Thursday, December 7, 2023

Facebook Infrastructure Used by Hackers in Phishing Attack Chain

A Meta-Phish attack that could lead to the loss of personally identifiable information (PII), login information, and a Facebook profile link was discovered by Trustwave SpiderLabs.

This recent phishing campaign tricks victims by using Facebook posts in its chain of attacks. The emails that were sent to the targets made it appear as though one of the recipients’ Facebook posts violated copyright, and they threatened to remove their accounts if no appeal was made within 48 hours.

https://www.trustwave.com/media/19406/picture1yu.png?v=0.0.1
Phishing email message

“The content of this Facebook post appears legitimate because it uses a dummy ‘Page Support’ profile with the Facebook logo as its display picture. At first glance, the page looks legitimate, but the link provided in this post leads to an external domain”, according to Trustwave.

Here the Facebook post pretends to be “Page Support,” using a Facebook logo to appear as if the company manages it.

https://www.trustwave.com/media/19407/picture2yu.png?v=0.0.1
Facebook post masqueraded as a support page

The main phishing URL, hxxps:/meta[.]forbusinessuser[.]xyz/main[.]php, which resembles Facebook’s copyright appeal page, is reached by clicking the link in the post.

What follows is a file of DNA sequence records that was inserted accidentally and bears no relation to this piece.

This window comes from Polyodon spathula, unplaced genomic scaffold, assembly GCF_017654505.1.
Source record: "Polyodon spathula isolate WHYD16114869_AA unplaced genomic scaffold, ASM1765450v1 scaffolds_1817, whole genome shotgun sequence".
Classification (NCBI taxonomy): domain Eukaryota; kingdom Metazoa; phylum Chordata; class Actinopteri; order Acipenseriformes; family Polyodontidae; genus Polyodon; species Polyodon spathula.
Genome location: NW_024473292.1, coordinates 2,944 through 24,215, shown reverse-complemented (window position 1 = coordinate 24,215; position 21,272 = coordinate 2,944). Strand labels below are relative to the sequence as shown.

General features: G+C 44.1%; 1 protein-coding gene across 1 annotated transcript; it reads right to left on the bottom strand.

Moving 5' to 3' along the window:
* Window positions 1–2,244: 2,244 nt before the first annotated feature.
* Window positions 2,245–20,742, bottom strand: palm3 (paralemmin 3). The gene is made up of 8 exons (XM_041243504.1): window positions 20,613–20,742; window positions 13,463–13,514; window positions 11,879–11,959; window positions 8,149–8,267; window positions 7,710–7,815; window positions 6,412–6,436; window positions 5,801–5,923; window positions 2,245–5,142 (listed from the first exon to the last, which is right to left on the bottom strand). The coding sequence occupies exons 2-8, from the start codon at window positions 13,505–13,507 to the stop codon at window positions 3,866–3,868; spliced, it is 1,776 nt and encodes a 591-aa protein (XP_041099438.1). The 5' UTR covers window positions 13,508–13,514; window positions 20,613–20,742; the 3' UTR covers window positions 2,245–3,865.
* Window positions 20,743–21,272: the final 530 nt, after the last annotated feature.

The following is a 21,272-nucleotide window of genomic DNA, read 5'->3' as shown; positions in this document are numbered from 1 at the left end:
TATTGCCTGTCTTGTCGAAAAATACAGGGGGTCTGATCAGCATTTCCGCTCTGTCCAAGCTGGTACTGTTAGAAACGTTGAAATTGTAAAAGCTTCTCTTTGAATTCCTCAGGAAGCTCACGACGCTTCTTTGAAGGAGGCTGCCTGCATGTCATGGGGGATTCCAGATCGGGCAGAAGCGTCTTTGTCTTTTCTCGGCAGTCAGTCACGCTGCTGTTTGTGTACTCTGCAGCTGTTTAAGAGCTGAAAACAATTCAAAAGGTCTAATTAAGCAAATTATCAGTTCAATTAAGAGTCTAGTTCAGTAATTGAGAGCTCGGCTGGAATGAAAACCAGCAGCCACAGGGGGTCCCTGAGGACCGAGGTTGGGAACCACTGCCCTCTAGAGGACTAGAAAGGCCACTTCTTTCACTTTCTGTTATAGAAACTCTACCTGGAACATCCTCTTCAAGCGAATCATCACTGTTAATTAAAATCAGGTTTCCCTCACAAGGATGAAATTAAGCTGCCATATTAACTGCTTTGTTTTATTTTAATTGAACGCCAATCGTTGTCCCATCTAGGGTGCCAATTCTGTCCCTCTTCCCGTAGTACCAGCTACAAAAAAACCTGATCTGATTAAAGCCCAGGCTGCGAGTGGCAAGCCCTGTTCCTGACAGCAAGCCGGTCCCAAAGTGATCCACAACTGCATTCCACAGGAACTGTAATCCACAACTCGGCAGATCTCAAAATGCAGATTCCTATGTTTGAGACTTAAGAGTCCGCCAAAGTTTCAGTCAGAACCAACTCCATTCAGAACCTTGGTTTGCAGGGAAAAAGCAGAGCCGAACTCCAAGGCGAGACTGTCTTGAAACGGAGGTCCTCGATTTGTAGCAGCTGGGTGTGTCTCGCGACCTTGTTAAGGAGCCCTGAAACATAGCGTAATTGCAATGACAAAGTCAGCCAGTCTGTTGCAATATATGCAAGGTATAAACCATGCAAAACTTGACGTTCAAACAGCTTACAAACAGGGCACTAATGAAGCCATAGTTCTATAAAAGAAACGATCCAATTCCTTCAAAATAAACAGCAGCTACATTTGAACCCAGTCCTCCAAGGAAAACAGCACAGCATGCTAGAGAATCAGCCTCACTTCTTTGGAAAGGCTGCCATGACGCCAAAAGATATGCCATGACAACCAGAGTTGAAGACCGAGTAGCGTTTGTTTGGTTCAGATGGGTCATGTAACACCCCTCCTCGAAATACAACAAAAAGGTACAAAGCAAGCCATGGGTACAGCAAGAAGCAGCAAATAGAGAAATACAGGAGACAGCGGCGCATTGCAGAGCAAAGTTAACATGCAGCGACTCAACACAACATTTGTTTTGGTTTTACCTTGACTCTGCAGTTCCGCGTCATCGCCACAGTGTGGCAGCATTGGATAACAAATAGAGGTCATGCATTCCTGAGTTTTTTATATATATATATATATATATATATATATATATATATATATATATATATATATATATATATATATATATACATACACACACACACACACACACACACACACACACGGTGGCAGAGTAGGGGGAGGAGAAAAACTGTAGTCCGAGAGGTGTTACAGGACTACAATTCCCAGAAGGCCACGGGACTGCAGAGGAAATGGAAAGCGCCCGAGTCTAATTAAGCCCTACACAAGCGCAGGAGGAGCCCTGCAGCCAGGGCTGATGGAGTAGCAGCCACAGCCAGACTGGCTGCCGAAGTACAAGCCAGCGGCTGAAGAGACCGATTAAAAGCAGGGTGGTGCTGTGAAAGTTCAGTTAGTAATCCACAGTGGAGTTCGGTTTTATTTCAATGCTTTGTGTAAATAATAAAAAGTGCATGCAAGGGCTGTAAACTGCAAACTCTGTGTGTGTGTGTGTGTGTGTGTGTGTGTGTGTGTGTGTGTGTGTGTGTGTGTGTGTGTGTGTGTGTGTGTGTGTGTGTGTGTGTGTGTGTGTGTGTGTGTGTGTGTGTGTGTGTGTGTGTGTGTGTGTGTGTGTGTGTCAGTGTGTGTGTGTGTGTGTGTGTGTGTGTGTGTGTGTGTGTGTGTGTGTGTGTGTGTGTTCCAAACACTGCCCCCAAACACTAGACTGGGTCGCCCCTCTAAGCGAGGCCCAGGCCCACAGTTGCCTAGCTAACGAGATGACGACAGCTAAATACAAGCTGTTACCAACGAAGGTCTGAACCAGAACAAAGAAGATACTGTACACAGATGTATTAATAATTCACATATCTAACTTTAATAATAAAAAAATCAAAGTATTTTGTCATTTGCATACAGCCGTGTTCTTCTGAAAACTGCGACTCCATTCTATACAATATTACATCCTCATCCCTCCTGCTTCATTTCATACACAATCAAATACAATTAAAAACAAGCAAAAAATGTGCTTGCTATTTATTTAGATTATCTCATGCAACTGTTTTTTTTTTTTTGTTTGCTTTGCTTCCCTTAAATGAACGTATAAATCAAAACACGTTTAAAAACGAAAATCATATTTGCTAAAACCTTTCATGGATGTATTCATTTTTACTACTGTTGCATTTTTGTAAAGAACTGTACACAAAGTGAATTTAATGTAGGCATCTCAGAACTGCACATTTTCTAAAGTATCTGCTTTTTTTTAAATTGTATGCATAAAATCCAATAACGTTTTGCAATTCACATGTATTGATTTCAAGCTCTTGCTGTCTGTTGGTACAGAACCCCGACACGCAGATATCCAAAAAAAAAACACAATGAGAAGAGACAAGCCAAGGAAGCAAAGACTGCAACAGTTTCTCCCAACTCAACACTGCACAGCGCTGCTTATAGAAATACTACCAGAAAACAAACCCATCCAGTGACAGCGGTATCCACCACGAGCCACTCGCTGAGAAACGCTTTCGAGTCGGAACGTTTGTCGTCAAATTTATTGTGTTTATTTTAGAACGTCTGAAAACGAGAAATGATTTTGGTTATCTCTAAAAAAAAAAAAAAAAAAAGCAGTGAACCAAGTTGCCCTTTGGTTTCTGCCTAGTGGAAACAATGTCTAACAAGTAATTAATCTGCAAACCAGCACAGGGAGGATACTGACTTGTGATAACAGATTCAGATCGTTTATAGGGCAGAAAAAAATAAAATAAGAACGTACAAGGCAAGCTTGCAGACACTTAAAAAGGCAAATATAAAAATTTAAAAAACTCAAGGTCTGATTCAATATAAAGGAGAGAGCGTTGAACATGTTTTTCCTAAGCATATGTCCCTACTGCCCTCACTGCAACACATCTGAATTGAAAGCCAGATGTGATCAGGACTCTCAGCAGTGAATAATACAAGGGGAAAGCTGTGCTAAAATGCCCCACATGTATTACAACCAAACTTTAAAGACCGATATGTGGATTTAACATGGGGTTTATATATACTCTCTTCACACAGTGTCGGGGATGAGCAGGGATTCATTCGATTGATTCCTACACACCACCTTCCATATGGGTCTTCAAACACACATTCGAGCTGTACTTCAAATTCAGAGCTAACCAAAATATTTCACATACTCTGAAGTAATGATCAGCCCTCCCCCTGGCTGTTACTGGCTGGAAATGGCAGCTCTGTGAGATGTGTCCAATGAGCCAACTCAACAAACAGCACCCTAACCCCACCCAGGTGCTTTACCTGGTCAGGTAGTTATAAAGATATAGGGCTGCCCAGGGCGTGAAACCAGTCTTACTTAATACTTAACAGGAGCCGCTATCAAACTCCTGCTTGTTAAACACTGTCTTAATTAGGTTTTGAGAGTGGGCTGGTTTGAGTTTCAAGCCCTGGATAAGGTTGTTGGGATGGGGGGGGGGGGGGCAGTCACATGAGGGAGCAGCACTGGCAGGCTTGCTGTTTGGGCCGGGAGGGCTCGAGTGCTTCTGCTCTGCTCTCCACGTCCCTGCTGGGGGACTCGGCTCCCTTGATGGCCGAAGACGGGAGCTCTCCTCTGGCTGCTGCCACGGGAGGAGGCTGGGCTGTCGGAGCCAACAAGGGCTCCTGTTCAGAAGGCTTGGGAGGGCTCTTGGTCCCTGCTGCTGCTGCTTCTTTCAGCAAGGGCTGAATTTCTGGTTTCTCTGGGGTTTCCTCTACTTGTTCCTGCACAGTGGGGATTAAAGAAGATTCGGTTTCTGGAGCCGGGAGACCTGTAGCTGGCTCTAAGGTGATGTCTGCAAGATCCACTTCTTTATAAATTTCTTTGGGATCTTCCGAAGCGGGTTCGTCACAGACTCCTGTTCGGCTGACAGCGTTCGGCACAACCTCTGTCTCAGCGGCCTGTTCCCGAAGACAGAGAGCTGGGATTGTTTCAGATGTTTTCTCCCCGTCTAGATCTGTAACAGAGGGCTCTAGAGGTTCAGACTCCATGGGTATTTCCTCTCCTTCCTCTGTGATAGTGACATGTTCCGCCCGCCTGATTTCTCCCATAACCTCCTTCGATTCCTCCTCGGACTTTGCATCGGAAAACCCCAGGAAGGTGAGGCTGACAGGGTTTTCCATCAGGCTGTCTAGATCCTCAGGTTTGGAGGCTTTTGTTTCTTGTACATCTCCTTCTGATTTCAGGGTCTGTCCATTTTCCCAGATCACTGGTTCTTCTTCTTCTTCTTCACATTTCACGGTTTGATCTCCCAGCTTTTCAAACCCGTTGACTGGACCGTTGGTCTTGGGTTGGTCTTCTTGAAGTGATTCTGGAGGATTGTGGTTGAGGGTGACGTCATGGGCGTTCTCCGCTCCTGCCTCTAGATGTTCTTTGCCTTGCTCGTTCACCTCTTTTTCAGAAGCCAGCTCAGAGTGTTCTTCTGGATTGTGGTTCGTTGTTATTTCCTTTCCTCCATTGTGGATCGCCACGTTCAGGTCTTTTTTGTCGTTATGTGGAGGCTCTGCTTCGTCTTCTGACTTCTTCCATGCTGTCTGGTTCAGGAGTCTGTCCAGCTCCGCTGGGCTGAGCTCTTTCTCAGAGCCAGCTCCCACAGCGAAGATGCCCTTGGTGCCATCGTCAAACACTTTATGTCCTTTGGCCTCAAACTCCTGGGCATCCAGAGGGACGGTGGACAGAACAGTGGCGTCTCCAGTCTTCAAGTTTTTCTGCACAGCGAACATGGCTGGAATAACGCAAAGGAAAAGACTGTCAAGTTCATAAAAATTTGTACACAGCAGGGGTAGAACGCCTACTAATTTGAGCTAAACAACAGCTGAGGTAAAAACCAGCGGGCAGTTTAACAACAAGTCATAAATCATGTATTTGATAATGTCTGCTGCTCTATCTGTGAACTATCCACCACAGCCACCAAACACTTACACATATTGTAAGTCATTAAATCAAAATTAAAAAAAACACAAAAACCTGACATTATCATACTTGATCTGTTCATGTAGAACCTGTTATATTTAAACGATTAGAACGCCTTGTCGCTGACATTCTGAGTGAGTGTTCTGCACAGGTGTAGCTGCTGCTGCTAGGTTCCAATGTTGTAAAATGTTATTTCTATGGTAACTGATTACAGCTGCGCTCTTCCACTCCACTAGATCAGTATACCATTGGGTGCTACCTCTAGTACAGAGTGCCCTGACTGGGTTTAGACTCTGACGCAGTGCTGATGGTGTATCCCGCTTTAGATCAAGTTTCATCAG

https://www.trustwave.com/media/19408/picture3yu.png?v=0.0.1
Fake Facebook Copyright Appeal page

Particularly, any data that victims enter into the form after hitting the send button, along with the victim’s client IP and geolocation data will be forwarded to hackers.

Also, threat actors may gather more data to get through fingerprinting protections or security questions while gaining access to the victim’s Facebook account.

The victim is then redirected to the next phishing website, where a false 6-digit one-time password (OTP) request with a timer is displayed.

https://www.trustwave.com/media/19395/picture10yu.png?v=0.0.1
Phishing page with OTP request

Any code entered by the victim will fail, and if the “Need another way to authenticate?” button is pressed, the site will redirect to the real Facebook site.

According to Trustwave, multiple Facebook profiles have fake messages that look to be support pages and direct users to phishing websites.

Various Facebook accounts promoting the same fake alerts
Various Facebook accounts promoting the same fake alerts 

Therefore, these fake Facebook ‘Violation’ notifications use real Facebook pages to redirect to external phishing sites. Users are urged to take extreme caution when receiving false violation alerts and to not fall for the initial links’ seeming legitimacy.

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